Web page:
[For full details of the techniques used refer to: Practical Flying Guide 1 - Visual Navigation.]
This lesson will require some careful consideration and planning by the instructor to ensure the sequence of lesson objectives flows smoothly and does not become overly complex.
Impress upon the student that an inadvertent entry into IMC is a genuine emergency, and that the procedures you will teach need to be well learnt, so that they can be recalled when under stress. Discuss the actions to take to avoid flying inadvertently into IMC, and the actions to take if this happens, emphasising that the main priorities are to decisively establish an instrument scan, keeping the aircraft safe whilst planning a return to VMC.
Brief the procedures for when uncertain of position using TIME-MAP-GROUND, and the procedures when lost. Emphasise the importance of keeping track of heading and time, and not ‘wandering around’. Explain the initial actions focus on getting some help, and that the secondary actions follow when help is not available, and a plan of action is needed to locate the aircraft’s position.
Lookout. Assessment of weather.
Regular cruise checks, alignment of DI, and descent checks for low level.
Decision making to avoid inadvertent IMC using “Minimum VFR Altitude to Continue”, and “Minimum Safe Altitude” calculated during planning.
The student can carry out all the necessary actions and procedures to get airborne and set off on track at normal operating altitude on the first leg of the planned route.
At a suitable point take control and ask the student to put on a ‘hood’ and simulate a deterioration in weather and an inadvertent entry into IMC. Demonstrate the first action of maintaining control by decisively transferring from visual references to the instruments, building a scan whilst straight and level, and ensuring the aircraft is in trim. Then review MSA and either climb to MSA if the aircraft is below this altitude or descend to MSA if above. In most cases a return to VMC can be achieved by a 180⁰ turn. Whilst this may not always be the case, there is a risk of making the scenario too complex, and the desired learning may not take place. Therefore, keep the exit strategy simple and teach the 180⁰ turn. This should be planned with a target heading. Point out that once the turn is complete, some time may pass flying straight and level before exiting IMC. Also discuss actions in case this does not work. Maintaining the instrument scan, squawking 7700 and transmitting a “Distress” call to ATC without delay. During the debrief, discuss other potential scenarios of the recovery from IMC as discussed in the Visual Navigation guide.
Once you have completed the demonstration, place the aircraft in a suitable position and altitude, and give the student control so that they can practice these procedures.
Once the student has completed the recovery from IMC, take control and ask them to remove the ‘hood’. Point out and fly overhead a feature on the ground, taking up a new heading, and noting the time. Then ask the student to put the ‘hood’ back on, hand control back to them and instruct them to maintain straight and level flight, on the new heading. Ask them to carry out a cruise check, and to update the fuel plan, or other similar tasks. This will be good instrument flying practice but will also keep them slightly distracted from the aircraft position. Whilst maintaining the heading, take control, and whilst the student is under the ‘hood’ ask them to locate the aircraft’s position on the map. Ideally, they will use TIME-MAP-GROUND, and based on the heading flown and time elapsed since flying overhead the feature, they will be able to approximate position on the chart.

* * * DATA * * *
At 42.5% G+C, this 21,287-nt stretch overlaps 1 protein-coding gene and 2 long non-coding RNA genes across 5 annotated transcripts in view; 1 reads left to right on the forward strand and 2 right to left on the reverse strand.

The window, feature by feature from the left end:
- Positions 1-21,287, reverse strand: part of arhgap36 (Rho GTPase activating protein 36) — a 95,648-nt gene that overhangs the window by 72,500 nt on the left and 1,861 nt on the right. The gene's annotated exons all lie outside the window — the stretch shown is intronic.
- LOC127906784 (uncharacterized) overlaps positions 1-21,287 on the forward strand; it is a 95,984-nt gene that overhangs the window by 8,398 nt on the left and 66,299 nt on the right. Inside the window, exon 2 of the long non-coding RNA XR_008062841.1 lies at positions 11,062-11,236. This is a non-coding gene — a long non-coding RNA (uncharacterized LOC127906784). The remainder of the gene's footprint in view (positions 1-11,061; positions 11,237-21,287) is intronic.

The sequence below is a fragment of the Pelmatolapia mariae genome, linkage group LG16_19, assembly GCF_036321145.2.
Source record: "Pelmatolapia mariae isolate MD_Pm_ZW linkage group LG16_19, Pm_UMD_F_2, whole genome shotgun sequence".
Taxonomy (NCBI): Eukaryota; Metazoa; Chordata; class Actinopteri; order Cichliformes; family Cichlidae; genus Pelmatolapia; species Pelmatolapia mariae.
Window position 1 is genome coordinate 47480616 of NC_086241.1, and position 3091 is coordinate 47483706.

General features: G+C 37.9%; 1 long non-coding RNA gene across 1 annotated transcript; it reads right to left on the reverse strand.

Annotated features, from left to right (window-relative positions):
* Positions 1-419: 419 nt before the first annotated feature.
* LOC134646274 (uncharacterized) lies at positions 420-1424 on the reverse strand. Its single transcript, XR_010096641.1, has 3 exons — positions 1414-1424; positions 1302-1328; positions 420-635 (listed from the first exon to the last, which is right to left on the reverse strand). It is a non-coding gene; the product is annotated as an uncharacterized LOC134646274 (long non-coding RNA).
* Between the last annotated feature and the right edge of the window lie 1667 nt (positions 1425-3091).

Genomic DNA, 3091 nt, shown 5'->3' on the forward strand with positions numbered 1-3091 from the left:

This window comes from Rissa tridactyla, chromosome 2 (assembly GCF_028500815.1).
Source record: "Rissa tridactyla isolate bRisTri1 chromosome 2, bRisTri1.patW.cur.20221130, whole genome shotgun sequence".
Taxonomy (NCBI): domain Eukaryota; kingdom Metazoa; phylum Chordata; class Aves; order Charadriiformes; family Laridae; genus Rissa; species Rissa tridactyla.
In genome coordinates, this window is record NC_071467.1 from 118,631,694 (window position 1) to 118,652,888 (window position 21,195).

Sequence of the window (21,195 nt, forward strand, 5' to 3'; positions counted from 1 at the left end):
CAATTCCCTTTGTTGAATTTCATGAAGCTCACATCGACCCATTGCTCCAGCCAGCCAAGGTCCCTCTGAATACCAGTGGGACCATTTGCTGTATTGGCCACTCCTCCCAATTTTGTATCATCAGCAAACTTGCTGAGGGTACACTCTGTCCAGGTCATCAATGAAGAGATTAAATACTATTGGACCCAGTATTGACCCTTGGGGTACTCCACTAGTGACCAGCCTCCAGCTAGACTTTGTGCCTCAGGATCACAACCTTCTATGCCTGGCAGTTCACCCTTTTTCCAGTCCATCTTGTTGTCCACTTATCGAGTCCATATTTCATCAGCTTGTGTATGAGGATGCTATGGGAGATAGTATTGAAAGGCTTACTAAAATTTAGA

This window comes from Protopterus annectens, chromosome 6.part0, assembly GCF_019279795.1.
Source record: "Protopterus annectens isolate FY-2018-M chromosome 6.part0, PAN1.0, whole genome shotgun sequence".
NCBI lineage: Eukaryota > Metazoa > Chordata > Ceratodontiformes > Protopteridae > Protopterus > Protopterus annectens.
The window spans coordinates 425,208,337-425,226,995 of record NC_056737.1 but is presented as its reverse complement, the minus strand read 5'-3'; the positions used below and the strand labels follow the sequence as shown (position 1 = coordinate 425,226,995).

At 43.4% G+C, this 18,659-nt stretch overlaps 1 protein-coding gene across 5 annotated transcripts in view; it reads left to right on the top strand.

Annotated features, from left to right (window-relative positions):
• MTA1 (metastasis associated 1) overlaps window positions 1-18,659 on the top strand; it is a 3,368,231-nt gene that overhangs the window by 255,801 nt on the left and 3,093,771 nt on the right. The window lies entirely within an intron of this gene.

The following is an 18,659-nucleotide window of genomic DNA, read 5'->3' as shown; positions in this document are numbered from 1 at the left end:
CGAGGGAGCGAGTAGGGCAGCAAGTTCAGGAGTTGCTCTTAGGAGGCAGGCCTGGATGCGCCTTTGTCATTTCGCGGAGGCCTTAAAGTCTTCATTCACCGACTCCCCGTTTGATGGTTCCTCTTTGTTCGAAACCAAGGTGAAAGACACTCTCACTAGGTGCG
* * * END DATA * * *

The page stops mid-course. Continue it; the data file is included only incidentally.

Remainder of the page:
Hand control back to the student, and whilst maintaining the heading, ask them to descend to low level. After a few minutes, take back control, ask the student to remove the ‘hood’ and teach the ‘lost’ procedure.
The instructor needs to emphasise the priorities if the student becomes lost. Safety of the aeroplane is of prime importance. Noting down the time, remaining in VMC, maintaining an effective lookout and carrying out a cruise check (particularly DI to compass check and fuel endurance remaining) should be the first actions. Point out the risk of “wandering” off the heading, and that the heading should be maintained. Then make a call to the most appropriate ATC unit, most likely FISCOM, declaring being lost and requesting assistance. If this is unsuccessful, maintain the heading until a visual feature is seen. Then hold overhead that feature, noting down the time, and trying to identify it using GROUND – MAP.
Ask the student to check the actual heading flown since the last confirmed fix, and the time taken from that fix to the current position. From the last fix, they can plot the track flown, and add 6-Minute Markers to establish a DR fix and construct a “circle of uncertainty”, radius 10% of the distance flown since the last reliable fix. They should select a line feature on the map outside the circle of uncertainty. Hand control back to the student and they can set heading towards the line feature, map reading using GROUND - MAP. On reaching the line feature, they should fly along it until another feature is found and the aircraft position is established.
The result of this teaching should give a fix on the chart, from which the student can practise calculating an in-flight diversion to return the aircraft to the home airfield.